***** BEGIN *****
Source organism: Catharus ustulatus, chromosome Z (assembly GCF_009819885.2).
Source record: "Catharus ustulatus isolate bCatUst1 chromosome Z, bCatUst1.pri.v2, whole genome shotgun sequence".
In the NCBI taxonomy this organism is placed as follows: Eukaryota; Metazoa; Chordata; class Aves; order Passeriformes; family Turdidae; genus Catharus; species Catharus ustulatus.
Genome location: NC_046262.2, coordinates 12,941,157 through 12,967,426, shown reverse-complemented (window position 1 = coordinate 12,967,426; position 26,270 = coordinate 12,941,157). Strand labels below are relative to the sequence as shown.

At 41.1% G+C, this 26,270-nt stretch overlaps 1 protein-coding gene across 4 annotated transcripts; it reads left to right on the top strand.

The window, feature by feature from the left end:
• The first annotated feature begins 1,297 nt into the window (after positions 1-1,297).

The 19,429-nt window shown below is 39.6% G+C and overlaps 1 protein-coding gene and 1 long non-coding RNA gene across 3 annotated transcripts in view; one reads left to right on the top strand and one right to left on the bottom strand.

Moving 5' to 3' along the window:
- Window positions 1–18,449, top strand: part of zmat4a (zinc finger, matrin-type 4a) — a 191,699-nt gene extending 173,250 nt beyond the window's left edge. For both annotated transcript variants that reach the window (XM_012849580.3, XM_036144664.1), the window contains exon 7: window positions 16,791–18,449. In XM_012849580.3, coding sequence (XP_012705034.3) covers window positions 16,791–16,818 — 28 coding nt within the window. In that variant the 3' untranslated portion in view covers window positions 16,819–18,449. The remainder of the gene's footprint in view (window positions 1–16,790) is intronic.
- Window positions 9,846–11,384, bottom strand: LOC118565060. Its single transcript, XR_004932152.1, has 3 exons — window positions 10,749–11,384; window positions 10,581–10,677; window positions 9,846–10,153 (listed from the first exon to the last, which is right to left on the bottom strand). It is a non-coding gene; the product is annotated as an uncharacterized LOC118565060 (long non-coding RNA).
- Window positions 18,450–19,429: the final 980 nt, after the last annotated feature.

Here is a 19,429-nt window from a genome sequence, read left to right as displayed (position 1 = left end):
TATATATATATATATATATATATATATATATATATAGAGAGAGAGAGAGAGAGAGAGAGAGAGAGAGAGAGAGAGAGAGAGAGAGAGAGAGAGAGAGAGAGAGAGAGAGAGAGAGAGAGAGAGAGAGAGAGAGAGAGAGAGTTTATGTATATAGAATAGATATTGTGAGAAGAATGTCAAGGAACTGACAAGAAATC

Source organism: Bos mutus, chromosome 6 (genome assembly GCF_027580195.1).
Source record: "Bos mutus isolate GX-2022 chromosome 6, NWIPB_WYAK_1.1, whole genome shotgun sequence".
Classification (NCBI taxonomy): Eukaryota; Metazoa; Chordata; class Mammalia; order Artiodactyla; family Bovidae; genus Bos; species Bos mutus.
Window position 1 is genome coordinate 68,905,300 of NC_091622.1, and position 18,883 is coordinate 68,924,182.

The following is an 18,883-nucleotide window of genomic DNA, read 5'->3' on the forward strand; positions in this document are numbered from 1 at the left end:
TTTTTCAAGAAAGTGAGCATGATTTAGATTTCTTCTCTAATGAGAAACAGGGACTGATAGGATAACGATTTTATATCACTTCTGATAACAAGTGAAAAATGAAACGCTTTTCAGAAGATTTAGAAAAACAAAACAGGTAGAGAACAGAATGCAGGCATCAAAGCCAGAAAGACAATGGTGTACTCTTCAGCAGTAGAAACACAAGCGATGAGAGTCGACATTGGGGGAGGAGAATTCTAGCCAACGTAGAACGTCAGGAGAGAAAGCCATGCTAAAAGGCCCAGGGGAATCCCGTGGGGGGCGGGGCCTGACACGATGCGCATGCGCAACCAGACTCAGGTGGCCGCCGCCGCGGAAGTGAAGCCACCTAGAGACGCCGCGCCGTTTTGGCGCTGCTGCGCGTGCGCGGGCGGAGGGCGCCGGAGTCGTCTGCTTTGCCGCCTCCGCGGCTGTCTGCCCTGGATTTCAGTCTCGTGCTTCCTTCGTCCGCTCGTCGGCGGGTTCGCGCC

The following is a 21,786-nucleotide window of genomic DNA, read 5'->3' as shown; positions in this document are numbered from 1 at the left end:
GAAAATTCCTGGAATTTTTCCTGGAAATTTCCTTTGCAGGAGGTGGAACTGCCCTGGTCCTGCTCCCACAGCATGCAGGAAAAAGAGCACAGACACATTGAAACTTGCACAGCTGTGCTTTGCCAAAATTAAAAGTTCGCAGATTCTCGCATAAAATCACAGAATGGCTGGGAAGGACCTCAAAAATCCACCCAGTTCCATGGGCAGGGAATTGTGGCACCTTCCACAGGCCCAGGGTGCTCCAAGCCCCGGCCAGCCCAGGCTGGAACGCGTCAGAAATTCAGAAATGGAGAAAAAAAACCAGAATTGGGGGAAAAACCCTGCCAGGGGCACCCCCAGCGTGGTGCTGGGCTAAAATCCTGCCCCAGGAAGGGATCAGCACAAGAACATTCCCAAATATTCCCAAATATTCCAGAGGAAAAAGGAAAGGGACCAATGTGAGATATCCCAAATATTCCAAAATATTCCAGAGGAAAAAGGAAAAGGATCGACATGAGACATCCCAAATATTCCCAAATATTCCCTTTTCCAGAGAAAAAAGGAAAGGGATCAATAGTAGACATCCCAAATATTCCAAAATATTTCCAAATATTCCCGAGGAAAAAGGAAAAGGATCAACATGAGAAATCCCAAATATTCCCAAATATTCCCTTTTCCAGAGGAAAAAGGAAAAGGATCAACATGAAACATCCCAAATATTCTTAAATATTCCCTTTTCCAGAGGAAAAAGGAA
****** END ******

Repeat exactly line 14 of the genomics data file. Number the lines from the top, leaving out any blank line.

TATATATATATATATATATATATATATATATATATAGAGAGAGAGAGAGAGAGAGAGAGAGAGAGAGAGAGAGAGAGAGAGAGAGAGAGAGAGAGAGAGAGAGAGAGAGAGAGAGAGAGAGAGAGAGAGAGAGAGAGAGAGTTTATGTATATAGAATAGATATTGTGAGAAGAATGTCAAGGAACTGACAAGAAATC